Two rival versions of historical inquiry and their application to the study of the Sixteenth Amendment
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In this dissertation I identify the philosophy of Giambattista Vico and Karl Marx as representing, broadly, two rival versions of historical inquiry. Put simply, these rival versions endorse either reasons or causes, respectively, as the proper objects of study for historians. After introducing the study of the ratification of the Sixteenth Amendment to the U.S. Constitution as an example of the type of historical event towards which these versions of inquiry might by directed, I then outline the arguments Vico and Marx give for these rival versions. Paying special attention to the assumptions about human nature, reason, and freedom at work in these arguments, I propose that comparing the plausibility and feasibility of these assumptions might allow a means of adjudicating between these comprehensive and mutually incompatible methods of historical study. I proceed to draw on the work of John Rawls and Alasdair MacIntyre, among others, to show that MarxÂs conceptions of human nature, reason, and freedom are ultimately flawed and therefore untenable. I conclude by arguing that VicoÂs version of historical inquiry relies on an understanding of these concepts that is more plausible than MarxÂs and withstands the objections to which MarxÂs understanding succumbs. Finally, I return my focus to the study of the Sixteenth Amendment and consider how VicoÂs version of historical inquiry might inform this project.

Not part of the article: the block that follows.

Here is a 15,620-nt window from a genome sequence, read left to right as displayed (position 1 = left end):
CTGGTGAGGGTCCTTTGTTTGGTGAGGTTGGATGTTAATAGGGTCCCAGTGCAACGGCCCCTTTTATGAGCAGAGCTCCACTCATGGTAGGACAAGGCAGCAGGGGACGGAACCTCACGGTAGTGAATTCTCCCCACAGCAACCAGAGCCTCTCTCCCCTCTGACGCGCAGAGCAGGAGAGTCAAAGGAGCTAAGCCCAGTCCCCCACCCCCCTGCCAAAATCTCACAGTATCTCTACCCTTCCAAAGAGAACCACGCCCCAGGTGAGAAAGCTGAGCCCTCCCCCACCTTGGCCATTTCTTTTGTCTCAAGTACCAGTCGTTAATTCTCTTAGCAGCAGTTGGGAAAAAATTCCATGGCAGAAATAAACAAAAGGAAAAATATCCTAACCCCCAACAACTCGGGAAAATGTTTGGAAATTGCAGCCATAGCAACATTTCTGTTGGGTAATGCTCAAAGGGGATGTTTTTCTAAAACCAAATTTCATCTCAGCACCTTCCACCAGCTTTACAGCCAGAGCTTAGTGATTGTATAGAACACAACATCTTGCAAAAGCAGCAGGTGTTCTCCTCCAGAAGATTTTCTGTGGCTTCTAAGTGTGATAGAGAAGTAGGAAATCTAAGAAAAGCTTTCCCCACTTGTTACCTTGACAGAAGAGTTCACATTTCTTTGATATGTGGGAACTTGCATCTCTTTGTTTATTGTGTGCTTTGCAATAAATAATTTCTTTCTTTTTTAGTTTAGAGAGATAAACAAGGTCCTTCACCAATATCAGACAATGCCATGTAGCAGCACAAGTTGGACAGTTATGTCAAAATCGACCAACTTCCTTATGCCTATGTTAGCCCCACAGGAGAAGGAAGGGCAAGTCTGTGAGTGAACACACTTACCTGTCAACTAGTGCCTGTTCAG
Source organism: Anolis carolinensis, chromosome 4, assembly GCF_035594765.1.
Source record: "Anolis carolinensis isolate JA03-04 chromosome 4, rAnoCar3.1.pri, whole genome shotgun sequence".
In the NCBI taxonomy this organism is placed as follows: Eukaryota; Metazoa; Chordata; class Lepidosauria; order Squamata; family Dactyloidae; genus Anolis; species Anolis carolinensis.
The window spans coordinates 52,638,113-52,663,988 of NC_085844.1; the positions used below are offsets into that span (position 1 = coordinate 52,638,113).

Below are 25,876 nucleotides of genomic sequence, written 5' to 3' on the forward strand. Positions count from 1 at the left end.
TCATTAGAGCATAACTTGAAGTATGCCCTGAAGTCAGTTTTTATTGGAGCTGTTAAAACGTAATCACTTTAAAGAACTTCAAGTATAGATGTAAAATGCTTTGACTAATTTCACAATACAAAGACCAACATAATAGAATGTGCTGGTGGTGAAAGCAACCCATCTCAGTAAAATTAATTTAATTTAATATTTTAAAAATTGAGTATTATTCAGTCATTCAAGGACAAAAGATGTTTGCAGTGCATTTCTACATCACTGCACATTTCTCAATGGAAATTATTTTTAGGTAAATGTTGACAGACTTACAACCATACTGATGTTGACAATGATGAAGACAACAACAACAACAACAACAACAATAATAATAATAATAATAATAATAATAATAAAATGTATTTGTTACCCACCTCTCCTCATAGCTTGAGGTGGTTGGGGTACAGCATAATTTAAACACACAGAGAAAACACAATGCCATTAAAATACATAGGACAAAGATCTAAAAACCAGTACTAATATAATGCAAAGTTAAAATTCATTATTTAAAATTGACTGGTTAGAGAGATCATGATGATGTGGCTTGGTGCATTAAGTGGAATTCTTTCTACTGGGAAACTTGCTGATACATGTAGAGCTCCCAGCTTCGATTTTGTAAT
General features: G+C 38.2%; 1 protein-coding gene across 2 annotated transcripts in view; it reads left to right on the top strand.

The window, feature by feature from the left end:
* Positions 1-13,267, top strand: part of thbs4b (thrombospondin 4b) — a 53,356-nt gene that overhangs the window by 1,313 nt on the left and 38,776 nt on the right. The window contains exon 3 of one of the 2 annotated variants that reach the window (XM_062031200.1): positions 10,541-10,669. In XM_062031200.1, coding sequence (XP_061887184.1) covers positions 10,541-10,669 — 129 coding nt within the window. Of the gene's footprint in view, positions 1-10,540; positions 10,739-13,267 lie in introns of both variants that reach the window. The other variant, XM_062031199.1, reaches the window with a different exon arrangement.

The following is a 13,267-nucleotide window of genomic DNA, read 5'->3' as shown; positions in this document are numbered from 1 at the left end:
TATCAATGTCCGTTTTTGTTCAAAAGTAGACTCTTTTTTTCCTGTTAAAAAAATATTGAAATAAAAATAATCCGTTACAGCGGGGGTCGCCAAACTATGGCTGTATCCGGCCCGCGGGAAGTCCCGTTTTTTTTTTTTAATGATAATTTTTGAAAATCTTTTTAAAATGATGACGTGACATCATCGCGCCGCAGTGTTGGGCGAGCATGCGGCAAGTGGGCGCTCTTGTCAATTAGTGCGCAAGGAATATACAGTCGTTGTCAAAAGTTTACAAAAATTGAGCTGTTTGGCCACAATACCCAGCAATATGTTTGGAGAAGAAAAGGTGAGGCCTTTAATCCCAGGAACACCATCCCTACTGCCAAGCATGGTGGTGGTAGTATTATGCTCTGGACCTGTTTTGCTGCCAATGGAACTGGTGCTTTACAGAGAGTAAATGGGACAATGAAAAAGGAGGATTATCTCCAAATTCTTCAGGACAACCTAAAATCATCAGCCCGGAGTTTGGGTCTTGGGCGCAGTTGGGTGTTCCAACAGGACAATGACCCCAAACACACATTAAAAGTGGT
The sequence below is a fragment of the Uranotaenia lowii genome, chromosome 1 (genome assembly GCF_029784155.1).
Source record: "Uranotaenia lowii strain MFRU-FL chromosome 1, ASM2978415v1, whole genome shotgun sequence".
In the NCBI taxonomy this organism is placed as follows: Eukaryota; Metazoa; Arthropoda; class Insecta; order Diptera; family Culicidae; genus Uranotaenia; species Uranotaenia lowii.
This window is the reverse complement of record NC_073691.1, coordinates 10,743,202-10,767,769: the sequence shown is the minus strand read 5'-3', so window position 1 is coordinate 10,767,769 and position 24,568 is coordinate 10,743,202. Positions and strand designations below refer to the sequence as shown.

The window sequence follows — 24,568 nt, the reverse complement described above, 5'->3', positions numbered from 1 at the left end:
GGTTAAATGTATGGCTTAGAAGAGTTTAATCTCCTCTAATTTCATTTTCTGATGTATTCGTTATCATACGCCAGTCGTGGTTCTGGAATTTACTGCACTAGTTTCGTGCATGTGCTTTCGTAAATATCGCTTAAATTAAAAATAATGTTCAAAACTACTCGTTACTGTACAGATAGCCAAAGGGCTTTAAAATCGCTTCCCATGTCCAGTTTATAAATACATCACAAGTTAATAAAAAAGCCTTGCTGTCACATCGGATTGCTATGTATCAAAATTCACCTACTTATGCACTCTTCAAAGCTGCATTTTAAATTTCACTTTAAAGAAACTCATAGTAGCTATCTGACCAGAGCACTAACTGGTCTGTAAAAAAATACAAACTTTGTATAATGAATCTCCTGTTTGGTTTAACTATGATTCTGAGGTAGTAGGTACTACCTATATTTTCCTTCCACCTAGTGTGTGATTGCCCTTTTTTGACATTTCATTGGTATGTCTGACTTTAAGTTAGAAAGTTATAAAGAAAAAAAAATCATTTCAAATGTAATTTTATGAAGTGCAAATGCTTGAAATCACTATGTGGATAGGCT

Noland, James R. L. (2003). Two rival versions of historical inquiry and their application to the study of the Sixteenth Amendment. Doctoral dissertation, Texas A&M University. Texas A&M University. Available electronically from